When the task of writing grows inevitably arduous—and seemingly thankless—we must remember why we started. Inspired by George Orwell’s 1946 essay “Why I Write,” this introspective project highlights our motives for writing. Share your story and join the conversation. Live events are produced throughout the diverse cities of Orange County and feature author readings from curated essay submissions.
1888 publishes contemporary novellas through The Plaza Literary Prize, an annual anthology of international short stories titled The Cost of Paper, and community essays supporting our Why We Write project. Click here to view our collection.
I often say I’m not good at anything—I can’t sing or do sports. I’m not great at math, and though I love science, you won’t catch me in a lab. Working with my hands only lends itself to semi-ambitious pet projects, arts and crafts. I’m a decent cook, I love painting and molding clay, I enjoy drawing—but these are low-burn passions.
Writing is in the fire.READ MORE
I grew up in a Cape Verdean community in Roxbury, Massachusetts. As a young girl, I learned that Cape Verdeans were fetishized because of our mixed Portuguese heritage, our curly hair, and as a friend once put it, “the exotic look” in our eyes. I believed those things made us unique. Until I discovered our land of literature. Warm brutal buried dreams of the Atlantic Ocean.READ MORE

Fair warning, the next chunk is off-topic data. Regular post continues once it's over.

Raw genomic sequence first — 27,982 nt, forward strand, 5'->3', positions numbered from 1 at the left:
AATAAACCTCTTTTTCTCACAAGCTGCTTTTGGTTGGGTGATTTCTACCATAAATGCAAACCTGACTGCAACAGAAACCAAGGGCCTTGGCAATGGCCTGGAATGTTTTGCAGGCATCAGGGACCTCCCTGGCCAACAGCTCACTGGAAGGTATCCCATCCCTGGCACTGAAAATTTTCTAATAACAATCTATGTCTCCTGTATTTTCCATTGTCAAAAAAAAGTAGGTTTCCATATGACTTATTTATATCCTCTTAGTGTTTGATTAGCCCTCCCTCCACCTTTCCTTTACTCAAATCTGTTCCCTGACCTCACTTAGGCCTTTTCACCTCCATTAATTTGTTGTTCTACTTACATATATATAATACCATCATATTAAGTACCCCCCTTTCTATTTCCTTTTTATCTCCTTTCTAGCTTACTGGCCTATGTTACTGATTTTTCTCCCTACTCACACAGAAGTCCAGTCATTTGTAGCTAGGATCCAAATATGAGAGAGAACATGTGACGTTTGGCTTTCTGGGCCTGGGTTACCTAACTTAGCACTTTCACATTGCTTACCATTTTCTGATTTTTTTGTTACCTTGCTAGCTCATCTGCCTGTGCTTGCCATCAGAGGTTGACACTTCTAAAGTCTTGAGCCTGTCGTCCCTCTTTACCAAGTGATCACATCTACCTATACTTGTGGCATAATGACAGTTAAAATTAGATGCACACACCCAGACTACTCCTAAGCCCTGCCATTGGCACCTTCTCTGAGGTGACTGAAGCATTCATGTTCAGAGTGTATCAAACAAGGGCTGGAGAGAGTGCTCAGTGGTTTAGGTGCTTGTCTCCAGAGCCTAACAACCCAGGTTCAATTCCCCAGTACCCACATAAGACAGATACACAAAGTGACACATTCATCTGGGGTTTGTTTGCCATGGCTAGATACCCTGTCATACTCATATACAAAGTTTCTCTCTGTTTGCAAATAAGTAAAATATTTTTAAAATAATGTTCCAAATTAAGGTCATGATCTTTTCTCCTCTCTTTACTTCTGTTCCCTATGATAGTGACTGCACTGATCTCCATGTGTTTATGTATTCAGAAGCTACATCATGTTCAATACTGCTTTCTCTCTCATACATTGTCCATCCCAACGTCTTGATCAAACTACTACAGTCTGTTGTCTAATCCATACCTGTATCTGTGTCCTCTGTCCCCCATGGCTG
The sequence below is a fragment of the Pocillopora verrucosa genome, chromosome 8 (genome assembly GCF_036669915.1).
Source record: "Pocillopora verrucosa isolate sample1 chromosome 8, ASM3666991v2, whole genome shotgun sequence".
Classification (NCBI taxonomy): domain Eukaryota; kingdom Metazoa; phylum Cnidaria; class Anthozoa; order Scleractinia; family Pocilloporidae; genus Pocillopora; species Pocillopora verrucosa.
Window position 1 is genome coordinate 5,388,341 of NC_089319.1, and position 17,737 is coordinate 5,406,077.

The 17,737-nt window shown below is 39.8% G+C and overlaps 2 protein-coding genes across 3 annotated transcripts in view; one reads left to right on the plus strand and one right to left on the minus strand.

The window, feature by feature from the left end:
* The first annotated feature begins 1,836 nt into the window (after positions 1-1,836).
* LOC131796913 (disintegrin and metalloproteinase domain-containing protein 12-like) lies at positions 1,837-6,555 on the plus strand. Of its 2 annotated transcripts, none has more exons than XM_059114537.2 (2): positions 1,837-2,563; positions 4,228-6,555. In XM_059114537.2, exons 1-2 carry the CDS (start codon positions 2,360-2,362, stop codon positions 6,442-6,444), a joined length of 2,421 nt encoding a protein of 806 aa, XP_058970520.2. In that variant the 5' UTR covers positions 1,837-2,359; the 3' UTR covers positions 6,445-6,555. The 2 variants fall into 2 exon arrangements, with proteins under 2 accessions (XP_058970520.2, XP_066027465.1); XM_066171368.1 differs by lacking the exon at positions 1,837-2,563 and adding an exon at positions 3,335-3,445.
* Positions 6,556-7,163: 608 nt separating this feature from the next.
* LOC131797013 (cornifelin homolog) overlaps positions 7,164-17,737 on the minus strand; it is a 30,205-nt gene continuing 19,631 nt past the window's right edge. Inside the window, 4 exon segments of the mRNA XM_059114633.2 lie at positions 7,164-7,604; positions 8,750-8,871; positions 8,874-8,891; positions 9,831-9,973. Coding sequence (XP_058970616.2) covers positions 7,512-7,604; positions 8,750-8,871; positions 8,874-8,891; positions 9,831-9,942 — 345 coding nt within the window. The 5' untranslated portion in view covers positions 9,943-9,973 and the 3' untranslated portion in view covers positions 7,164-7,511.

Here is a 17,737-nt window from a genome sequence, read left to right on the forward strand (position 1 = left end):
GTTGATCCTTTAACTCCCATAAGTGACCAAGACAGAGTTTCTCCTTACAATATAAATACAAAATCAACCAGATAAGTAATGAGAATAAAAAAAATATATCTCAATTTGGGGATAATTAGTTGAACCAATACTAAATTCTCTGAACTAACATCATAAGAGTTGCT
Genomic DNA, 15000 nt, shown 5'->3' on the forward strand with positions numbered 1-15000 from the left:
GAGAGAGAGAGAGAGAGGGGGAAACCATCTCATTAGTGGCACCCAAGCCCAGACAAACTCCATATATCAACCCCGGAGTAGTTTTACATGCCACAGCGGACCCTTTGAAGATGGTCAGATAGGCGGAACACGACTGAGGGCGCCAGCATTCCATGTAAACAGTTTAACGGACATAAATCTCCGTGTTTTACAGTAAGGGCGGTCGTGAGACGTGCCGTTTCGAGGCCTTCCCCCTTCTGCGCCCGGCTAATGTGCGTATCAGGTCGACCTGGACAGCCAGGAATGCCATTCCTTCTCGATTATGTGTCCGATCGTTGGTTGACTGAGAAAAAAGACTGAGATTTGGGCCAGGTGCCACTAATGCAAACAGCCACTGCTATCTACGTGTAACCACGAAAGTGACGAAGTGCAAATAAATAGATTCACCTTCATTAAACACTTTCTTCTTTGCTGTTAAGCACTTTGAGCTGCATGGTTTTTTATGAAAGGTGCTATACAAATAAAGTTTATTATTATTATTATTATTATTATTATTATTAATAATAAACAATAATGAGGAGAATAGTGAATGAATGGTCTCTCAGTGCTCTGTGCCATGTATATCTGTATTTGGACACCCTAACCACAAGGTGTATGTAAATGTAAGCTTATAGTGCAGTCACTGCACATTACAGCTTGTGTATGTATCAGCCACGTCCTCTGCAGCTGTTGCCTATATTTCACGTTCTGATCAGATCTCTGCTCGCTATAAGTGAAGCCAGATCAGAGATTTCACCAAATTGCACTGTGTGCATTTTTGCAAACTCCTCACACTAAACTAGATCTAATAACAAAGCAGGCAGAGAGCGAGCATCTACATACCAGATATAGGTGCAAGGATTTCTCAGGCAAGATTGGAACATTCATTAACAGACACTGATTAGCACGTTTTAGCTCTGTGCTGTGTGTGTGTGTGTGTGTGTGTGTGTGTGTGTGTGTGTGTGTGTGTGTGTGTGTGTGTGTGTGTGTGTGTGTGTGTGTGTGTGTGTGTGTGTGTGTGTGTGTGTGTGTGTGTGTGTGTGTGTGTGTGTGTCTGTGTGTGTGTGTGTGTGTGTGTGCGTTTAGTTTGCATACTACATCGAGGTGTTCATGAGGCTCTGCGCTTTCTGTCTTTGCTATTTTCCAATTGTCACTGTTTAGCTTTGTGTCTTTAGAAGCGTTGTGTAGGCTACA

Writing is my most terrifying desire on the best days and most pestering necessity on the worst. I would agree with Anaïs Nin when she claims that for her it is nothing short of a matter of life and death: “I believe one writes because one has to create a world in which one can live. READ MORE
“Leche,” I hear against an auditory backdrop of my mom’s preparations for Mexican-style rice: crackling onions, tomatoes, and garlic. A sheet of light smoke falls upon the living room, where my dad smiles and we cheer with the joy of my sister’s first word. The already sleepy Sunday captures a dreamy quality. READ MORE